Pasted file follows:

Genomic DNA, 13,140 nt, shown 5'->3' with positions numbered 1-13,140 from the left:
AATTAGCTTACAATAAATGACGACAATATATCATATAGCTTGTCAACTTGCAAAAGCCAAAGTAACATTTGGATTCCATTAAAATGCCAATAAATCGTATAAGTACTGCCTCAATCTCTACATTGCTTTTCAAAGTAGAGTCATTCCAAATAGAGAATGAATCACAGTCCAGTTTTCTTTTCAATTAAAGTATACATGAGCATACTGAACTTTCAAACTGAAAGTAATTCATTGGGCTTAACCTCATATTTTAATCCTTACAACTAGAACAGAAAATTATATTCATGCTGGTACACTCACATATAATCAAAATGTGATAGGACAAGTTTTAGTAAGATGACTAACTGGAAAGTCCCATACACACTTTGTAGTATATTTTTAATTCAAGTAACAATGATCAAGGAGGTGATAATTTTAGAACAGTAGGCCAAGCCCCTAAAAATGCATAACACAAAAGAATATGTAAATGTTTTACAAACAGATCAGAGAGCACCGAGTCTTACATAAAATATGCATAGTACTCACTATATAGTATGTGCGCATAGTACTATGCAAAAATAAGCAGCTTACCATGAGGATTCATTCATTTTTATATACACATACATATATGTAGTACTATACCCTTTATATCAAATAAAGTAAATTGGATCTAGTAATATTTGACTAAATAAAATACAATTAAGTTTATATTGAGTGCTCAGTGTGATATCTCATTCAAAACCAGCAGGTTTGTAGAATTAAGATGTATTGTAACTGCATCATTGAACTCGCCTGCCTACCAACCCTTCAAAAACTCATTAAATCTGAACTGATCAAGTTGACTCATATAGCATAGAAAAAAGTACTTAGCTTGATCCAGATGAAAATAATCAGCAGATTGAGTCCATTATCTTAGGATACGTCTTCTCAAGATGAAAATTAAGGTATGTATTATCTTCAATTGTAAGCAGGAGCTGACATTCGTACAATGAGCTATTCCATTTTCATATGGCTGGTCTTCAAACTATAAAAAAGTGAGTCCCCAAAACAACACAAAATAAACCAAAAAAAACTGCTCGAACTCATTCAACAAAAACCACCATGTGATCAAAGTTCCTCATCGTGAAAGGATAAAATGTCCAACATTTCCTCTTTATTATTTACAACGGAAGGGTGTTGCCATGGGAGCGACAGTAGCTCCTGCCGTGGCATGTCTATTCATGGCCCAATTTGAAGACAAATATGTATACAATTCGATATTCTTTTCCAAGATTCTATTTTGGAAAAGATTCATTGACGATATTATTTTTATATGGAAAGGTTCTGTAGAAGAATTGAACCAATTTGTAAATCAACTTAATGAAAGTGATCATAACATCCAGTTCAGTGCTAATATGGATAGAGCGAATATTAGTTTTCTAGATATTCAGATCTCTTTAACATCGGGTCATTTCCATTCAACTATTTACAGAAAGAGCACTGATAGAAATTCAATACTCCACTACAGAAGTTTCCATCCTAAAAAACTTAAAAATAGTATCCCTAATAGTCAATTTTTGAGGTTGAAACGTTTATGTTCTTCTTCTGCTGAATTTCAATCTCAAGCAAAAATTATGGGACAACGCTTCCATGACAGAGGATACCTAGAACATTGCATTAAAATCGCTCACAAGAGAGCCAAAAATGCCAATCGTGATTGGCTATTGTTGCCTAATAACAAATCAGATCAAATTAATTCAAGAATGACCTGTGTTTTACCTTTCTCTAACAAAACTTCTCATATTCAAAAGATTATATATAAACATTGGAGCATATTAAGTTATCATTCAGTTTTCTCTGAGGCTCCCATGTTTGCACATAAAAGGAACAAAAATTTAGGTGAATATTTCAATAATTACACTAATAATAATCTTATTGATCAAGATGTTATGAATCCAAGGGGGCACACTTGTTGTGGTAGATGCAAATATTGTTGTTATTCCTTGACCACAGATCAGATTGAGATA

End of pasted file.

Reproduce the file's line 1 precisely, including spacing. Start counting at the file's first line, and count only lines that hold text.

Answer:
Genomic DNA, 13,140 nt, shown 5'->3' with positions numbered 1-13,140 from the left: